Devastating Effects of Intestinal Mold Symptoms from Mold Exposure



Devastating Effects of Intestinal Mold Symptoms from Mold Exposure

Gut Health and Intestinal Mold Symptoms from Toxic Mold Exposure

Intestinal Mold Symptoms can result from ingestion of mold spores and mycotoxins which are known to have drastic effects on gut health. The intestinal barrier is made up of intestinal epithelial cells which aid in nutrient absorption while preventing harmful substances from being absorbed into the bloodstream. If the intestinal barrier is damaged, gut health will suffer and systemic symptoms may also present themselves.

Mycotoxins from toxic mold exposure have the capability of disrupting gut bacteria contributing to increased intestinal permeability also known as leaky gut. Negatively impacted gut bacteria can decrease nutrient absorption, cause abdominal pain, irritable bowel syndrome, increase the risk of developing food allergies, infections within the gastrointestinal tract as well as systemic inflammation. Sometimes, the causes of these symptoms can be unknown when the symptoms might actually be warning signs of mold toxicity. Mold exposure also causes chronic inflammatory response syndrome which can contribute to many other symptoms.

Can Mold Cause Gastrointestinal Problems?

Effects of Mold on Gut Microbiota

When there's less beneficial bacteria in the gut, the digestive system is prone to gut infections, can lead to gastrointestinal problems and to an overall weakened immune system among many other health problems. Mycotoxins produced by toxic mold have been shown to disrupt the balance of the gut microbiome and can cause a decrease in beneficial bacteria and an increase in harmful bacteria. Beneficial bacteria have also been shown to protect the body against harmful mycotoxins and play a role in the detoxification process.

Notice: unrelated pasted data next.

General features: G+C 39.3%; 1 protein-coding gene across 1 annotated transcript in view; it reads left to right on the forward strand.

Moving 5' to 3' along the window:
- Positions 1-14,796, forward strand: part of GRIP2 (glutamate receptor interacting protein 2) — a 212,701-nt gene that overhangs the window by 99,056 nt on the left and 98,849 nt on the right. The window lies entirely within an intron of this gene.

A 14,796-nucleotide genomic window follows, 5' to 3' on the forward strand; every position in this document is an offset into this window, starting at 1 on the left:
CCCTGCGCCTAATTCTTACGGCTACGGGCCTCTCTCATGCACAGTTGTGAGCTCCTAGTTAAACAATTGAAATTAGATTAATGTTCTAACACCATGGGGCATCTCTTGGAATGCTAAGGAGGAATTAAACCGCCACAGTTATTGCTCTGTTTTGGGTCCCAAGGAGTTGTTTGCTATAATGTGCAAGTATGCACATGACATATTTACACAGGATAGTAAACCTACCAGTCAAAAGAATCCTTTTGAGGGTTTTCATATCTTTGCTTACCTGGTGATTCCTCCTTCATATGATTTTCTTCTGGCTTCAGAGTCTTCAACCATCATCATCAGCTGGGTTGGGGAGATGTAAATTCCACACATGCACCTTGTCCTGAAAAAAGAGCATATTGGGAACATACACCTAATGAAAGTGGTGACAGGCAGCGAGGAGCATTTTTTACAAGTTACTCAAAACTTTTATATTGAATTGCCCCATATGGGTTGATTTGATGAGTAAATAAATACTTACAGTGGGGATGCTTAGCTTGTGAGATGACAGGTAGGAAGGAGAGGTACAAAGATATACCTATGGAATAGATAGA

mycotoxins in food supply, mold exposure

It is critical to keep a healthy gut microbiota with mold exposure especially when dealing with mold illness or chronic inflammatory response syndrome (CIRS). Keeping the digestive system healthy while detoxing mold will help lessen the gastrointestinal problems associated with mold exposure, optimize the immune system and detoxification process.

Digestive health problems can present themselves through ingested mycotoxins and mycotoxins entering directly into the Gi tract from food consumed. Mycotoxin contamination is most common with foods like grains, nuts, dried fruits, coffee, dairy products and alcoholic beverages. Mycotoxin exposure through consuming improperly stored or processed foods can contribute to increased gut permeability.

Can Mold Grow in the Gastrointestinal Tract?

If mold spores enter the digestive system from food exposed to mold, it's possible to turn into an invasive mold infection. Invasive mold infections typically affect people with compromised immune systems who also may have less beneficial bacteria in the gut. Common Symptoms of an intestinal mold infection could be abdominal pain, diarrhea and even GI bleeding.

How do you Treat Mold in the Gut?

The biggest issue with active mold infections in the Gi tract is the continuous production of mycotoxins even when detox protocols are given. Whichever specie(s) of mold is/are present would determine which types of antifungal medications or supplements are used for pathogen removal. As the mold is being killed off, mycotoxins may be released which is why necessary binders are used to move the mycotoxins out of the body.

Digestive System Symptoms of Mold Exposure

When the gut flora is disrupted in the Gi tract from mold exposure it can increase the chances of an opportunistic infection as well as cause many intestinal mold symptoms like constipation, diarrhea, stomach pain, abdominal pain, damage to intestinal cells and intestinal epithelium. Mold exposure can contribute to increased intestinal permeability through tight junctions resulting in leaky gut and an overacting immune response. Mold exposure also causes chronic inflammatory response syndrome in many individuals.

How do you treat gut mold?

How do Mycotoxins Effect the Gut with Mold Exposure?